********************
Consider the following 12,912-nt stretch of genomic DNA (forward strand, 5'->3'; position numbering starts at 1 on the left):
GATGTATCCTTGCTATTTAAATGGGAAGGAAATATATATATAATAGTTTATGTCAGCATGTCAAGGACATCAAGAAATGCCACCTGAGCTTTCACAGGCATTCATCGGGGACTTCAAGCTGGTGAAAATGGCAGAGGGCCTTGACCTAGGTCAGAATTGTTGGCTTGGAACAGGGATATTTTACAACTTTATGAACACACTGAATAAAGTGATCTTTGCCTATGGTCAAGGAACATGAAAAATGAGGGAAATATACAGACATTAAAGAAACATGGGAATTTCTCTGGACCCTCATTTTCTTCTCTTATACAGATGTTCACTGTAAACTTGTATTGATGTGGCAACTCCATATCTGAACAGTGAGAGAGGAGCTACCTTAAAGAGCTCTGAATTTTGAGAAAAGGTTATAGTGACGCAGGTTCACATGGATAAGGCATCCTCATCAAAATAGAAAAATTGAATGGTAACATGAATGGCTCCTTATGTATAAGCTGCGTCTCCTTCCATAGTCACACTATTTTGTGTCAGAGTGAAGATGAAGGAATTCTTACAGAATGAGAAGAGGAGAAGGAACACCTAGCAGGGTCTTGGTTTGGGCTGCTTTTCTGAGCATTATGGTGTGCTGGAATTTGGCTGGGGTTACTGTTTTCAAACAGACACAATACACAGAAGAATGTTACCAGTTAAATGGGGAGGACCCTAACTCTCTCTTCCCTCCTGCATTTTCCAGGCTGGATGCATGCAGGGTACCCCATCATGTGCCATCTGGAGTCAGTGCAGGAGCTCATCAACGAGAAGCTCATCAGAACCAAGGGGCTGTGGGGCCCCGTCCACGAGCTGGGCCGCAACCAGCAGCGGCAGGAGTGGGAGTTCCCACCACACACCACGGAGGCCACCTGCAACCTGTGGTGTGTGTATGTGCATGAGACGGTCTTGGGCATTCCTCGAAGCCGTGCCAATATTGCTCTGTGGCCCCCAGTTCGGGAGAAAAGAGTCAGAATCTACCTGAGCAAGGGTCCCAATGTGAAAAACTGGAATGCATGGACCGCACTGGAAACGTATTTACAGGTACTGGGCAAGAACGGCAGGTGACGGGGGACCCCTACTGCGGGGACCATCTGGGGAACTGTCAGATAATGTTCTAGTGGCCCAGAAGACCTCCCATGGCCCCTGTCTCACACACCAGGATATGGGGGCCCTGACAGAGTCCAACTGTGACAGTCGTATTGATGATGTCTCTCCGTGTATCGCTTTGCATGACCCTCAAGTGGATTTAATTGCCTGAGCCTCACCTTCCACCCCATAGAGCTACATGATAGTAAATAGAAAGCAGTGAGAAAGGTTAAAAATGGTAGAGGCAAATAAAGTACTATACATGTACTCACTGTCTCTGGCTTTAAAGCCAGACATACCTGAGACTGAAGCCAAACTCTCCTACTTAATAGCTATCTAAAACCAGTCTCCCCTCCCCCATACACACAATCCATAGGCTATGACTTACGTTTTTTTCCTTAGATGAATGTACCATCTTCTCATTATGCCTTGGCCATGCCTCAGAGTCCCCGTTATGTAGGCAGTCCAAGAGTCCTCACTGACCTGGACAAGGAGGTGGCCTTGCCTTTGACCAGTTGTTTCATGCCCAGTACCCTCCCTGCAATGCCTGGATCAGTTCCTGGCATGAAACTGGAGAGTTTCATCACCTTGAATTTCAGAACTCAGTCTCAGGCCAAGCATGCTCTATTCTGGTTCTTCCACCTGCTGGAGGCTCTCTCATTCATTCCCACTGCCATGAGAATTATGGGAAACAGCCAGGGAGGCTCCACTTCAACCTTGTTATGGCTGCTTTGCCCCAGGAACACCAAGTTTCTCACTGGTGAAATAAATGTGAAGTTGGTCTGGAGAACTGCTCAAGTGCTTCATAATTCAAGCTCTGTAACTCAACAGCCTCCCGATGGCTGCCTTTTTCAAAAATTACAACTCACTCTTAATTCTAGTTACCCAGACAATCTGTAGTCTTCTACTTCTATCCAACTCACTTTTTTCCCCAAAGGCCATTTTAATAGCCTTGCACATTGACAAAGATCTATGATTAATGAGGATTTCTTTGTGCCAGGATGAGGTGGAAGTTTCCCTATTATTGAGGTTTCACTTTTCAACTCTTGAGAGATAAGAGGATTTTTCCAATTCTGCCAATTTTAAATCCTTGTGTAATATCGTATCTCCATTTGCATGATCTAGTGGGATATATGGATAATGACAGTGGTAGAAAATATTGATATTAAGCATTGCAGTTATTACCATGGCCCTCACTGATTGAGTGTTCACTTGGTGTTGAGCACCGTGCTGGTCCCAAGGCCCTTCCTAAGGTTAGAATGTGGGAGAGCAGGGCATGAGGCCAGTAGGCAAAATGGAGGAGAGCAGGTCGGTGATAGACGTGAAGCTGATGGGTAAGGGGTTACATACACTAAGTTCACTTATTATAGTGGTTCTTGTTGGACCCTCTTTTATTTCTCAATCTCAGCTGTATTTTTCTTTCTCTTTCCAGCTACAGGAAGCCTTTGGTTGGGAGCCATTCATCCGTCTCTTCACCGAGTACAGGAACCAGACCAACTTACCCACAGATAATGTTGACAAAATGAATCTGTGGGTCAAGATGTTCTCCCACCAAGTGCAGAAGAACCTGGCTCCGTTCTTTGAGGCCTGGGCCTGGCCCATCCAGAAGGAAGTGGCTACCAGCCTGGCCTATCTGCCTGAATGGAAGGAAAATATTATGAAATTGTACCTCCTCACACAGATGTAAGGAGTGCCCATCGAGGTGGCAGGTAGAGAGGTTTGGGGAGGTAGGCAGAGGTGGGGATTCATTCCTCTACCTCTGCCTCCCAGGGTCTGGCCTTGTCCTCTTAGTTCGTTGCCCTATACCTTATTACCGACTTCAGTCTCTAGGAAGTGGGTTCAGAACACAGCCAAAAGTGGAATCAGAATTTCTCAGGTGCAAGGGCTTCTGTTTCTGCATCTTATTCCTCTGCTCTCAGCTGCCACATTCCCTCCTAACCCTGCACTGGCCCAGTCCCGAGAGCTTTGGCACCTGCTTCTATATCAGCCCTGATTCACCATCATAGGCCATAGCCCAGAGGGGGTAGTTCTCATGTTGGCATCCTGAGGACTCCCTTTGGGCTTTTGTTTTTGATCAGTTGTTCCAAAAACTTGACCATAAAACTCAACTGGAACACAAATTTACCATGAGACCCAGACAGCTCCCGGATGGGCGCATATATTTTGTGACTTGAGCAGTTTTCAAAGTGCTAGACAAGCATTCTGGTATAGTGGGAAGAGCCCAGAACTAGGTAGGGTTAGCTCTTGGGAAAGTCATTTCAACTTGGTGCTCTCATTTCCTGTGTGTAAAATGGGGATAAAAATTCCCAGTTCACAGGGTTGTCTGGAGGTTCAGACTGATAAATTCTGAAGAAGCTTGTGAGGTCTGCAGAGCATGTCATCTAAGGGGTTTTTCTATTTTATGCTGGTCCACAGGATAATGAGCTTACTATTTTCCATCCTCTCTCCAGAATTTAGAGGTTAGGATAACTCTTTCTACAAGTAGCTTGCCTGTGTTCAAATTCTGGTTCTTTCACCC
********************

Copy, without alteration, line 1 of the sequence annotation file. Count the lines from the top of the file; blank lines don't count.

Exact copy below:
Consider the following 12,912-nt stretch of genomic DNA (forward strand, 5'->3'; position numbering starts at 1 on the left):